Seven years ago, Kent Farrington and the then 9-year-old KWPN gelding, Creedance, topped an impressive field in the 2016 ‘Big Ben’ Challenge at the Royal Horse Show in Toronto. 

For a horse that was already starting to demonstrate promise—and his trademark speed—in the big classes, it was a harbinger of even more impressive things to come.

“There were some really nice horses jumping here tonight,” said Farrington after his Big Ben win. “More than anything, more than winning, I’m thrilled with the progress of the horse. I feel like he’s on track to become a very good grand prix horse.”

Turns out, Farrington was right. 

Fast forward to 2023, and the kind of perfect bookend that can only be found in horse sport: Farrington and Creedence won the CSI4* 1.45m Strength & Speed Challenge on November 8 at the Royal, followed by the CSI4* 1.50m Canadian Open International Speed Challenge on November 10.

On Saturday, in the press conference for the Longines FEI Jumping World Cup™ Toronto, the American Olympian announced he has decided to end the gelding’s brilliant career on a high note, at one of the places where it truly began.  

“I spoke with the McNerney family that has Creedence with me,” said Farrington. “He [was jumping five-stars] and winning at [the five-star level] when he was nine years old. He’ll be turning 17. I want to finish with him on top.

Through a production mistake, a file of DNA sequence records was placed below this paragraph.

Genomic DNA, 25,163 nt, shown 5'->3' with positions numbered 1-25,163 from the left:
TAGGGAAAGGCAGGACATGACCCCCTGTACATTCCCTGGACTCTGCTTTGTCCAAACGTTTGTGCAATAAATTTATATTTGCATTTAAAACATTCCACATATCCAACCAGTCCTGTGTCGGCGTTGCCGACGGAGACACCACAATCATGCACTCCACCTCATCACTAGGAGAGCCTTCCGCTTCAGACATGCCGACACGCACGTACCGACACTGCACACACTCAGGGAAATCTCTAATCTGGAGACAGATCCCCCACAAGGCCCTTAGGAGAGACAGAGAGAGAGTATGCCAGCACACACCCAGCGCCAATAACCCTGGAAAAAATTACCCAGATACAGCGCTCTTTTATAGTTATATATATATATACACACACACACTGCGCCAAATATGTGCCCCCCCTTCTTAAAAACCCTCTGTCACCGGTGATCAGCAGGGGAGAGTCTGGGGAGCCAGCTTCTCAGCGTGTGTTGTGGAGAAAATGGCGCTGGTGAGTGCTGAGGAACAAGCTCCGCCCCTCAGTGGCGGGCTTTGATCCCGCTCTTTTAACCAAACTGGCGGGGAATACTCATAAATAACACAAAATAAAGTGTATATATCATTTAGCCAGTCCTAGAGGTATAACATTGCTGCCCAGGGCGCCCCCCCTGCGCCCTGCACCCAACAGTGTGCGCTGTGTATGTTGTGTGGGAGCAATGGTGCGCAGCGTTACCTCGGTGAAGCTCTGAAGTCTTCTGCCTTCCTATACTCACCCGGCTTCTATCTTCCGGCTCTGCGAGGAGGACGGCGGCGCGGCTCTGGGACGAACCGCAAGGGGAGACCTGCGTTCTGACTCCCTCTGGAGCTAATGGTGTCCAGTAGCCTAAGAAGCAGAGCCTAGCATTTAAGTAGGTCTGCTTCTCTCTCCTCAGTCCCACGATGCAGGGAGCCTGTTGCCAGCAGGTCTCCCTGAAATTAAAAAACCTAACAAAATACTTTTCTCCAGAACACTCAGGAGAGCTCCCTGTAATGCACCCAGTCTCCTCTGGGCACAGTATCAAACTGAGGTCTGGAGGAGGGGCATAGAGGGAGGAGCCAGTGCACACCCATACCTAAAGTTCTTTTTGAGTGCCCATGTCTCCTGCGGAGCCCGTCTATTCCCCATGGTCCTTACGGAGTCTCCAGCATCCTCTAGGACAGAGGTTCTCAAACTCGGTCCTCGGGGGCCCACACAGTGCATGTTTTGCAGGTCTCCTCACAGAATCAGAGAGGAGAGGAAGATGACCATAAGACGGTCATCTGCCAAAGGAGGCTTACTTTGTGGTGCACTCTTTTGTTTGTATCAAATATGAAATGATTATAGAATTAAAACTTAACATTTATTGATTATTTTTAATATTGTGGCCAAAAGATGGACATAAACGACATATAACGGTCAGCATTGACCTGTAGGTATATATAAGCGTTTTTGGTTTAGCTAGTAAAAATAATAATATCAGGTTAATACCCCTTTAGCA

“He came here to [the Royal]. He won both classes that he entered in great form. And, you know, he’s jumped a lot of rounds with big heart, and he doesn’t jump from power. And so, I don’t want to really drop him down and jump smaller fences. I’d rather finish with him winning at a high level and let him retire.”

Produced by the American rider over eight seasons from the 1.30/1.35m level up to the top sport, Farrington and Creedance quickly earned a reputation for their consistency and being the pair that no rider wants to follow in the jump-off. It was a partnership that resulted in CSI5* wins around the globe‚ from Toronto, Wellington, Miami Beach, and Spruce Meadows, to Windsor, Saint Tropez, Geneva, and Rome—just to name a few. 

Through the trajectory of their career, the pair pocketed more than €1.7 million in prize money, and climbed 52 podiums—nearly 70% as winners, according to Jumpr App. In Farrington’s estimation, the nimble gelding was virtually made for the job.

“He has all of the attributes we are looking for in a modern show jumper,” the 2023 Pan American Games Individual silver medalist said of Creedance last week at the Royal. “He’s very quick, he has cat-like agility, and he is super careful.” 

And now, with a well-earned retirement at a sound 16 years of age, Creedance has more than put a point on his legacy. According to Jumper App, the gelding departs the sport with an impressive 54% clear-round average across all heights and eight podium finishes in 2023, alone—on par with his best competition seasons to date, despite being jumped more conservatively due to his age. 

For Farrington, though, that stats are just proof of what he’s known all along: “He’s been a winner his whole career.”

Happy retirement, Creedance!